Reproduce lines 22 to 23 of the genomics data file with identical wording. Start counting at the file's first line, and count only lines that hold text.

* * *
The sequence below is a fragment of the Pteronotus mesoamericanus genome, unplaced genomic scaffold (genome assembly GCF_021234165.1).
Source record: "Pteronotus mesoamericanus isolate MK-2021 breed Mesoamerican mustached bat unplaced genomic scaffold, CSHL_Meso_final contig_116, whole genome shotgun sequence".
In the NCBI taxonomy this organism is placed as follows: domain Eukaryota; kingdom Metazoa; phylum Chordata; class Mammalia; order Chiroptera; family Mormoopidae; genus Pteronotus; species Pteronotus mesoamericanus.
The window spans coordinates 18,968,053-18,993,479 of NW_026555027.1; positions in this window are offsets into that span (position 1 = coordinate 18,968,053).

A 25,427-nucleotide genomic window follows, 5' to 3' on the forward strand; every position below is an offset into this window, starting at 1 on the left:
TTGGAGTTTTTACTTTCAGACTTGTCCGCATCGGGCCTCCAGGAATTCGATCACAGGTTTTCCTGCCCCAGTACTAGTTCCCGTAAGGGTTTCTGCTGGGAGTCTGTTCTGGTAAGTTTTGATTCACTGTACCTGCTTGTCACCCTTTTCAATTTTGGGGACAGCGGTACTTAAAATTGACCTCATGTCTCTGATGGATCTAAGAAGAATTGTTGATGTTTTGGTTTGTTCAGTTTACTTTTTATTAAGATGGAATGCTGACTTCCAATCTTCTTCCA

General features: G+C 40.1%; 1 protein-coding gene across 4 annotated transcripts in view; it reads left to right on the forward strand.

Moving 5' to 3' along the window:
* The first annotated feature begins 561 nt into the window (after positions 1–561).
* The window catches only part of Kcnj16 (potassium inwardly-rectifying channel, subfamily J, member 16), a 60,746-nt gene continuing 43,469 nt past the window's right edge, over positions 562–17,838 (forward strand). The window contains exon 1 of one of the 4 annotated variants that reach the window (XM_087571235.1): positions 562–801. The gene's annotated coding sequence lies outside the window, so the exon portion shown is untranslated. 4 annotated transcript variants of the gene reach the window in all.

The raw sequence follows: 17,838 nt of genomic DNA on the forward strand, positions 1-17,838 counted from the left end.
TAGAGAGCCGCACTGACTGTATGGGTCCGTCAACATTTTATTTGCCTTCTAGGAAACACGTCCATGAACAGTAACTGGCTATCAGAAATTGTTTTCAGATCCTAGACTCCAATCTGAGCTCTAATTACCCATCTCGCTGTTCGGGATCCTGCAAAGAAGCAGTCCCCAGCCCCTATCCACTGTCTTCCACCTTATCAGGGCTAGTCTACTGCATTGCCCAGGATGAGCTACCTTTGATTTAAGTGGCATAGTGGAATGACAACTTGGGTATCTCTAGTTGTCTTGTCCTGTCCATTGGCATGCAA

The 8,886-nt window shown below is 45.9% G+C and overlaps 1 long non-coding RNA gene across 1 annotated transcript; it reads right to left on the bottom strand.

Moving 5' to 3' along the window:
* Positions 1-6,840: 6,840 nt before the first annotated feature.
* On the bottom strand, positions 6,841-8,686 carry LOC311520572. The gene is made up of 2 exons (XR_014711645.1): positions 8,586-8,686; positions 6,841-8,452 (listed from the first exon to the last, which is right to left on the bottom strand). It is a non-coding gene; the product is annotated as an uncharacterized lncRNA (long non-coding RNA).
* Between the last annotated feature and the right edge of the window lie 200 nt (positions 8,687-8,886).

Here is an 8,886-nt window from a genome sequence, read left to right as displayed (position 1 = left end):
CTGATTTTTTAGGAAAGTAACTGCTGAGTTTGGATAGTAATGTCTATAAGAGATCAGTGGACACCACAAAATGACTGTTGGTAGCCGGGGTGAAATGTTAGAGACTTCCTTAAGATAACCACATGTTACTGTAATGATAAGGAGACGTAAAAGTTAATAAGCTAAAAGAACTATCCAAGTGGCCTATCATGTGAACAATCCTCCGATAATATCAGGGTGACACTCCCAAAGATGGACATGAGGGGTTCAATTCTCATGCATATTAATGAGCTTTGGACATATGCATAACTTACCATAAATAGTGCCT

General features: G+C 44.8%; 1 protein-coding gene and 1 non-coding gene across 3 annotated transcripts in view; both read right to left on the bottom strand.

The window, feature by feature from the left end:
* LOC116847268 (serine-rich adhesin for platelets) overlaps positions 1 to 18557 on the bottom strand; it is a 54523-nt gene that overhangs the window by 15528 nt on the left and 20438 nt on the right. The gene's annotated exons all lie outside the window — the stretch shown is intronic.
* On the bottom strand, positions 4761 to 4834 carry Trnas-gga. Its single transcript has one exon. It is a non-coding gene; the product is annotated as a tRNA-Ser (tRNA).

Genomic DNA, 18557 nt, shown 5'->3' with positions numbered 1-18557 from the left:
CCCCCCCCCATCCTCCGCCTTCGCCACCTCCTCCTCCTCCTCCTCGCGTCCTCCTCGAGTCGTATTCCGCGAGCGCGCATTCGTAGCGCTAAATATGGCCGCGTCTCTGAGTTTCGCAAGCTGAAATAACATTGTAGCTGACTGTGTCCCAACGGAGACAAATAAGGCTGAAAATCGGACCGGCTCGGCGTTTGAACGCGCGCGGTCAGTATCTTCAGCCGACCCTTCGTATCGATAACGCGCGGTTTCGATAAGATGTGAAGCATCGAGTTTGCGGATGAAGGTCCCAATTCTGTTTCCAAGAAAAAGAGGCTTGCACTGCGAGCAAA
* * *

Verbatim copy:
* LOC116847268 (serine-rich adhesin for platelets) overlaps positions 1 to 18557 on the bottom strand; it is a 54523-nt gene that overhangs the window by 15528 nt on the left and 20438 nt on the right. The gene's annotated exons all lie outside the window — the stretch shown is intronic.
* On the bottom strand, positions 4761 to 4834 carry Trnas-gga. Its single transcript has one exon. It is a non-coding gene; the product is annotated as a tRNA-Ser (tRNA).